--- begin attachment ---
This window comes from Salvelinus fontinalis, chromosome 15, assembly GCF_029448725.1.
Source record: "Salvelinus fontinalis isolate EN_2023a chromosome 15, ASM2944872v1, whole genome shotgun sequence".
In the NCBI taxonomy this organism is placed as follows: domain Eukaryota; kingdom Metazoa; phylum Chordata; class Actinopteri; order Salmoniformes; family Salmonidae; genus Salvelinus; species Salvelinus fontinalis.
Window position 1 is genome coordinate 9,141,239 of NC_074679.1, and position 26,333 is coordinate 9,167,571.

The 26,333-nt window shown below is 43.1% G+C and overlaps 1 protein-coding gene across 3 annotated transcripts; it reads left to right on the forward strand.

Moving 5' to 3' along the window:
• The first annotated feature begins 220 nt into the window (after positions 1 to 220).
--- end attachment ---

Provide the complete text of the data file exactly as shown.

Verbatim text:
This window comes from Salvelinus fontinalis, chromosome 15, assembly GCF_029448725.1.
Source record: "Salvelinus fontinalis isolate EN_2023a chromosome 15, ASM2944872v1, whole genome shotgun sequence".
In the NCBI taxonomy this organism is placed as follows: domain Eukaryota; kingdom Metazoa; phylum Chordata; class Actinopteri; order Salmoniformes; family Salmonidae; genus Salvelinus; species Salvelinus fontinalis.
Window position 1 is genome coordinate 9,141,239 of NC_074679.1, and position 26,333 is coordinate 9,167,571.

The 26,333-nt window shown below is 43.1% G+C and overlaps 1 protein-coding gene across 3 annotated transcripts; it reads left to right on the forward strand.

Moving 5' to 3' along the window:
• The first annotated feature begins 220 nt into the window (after positions 1 to 220).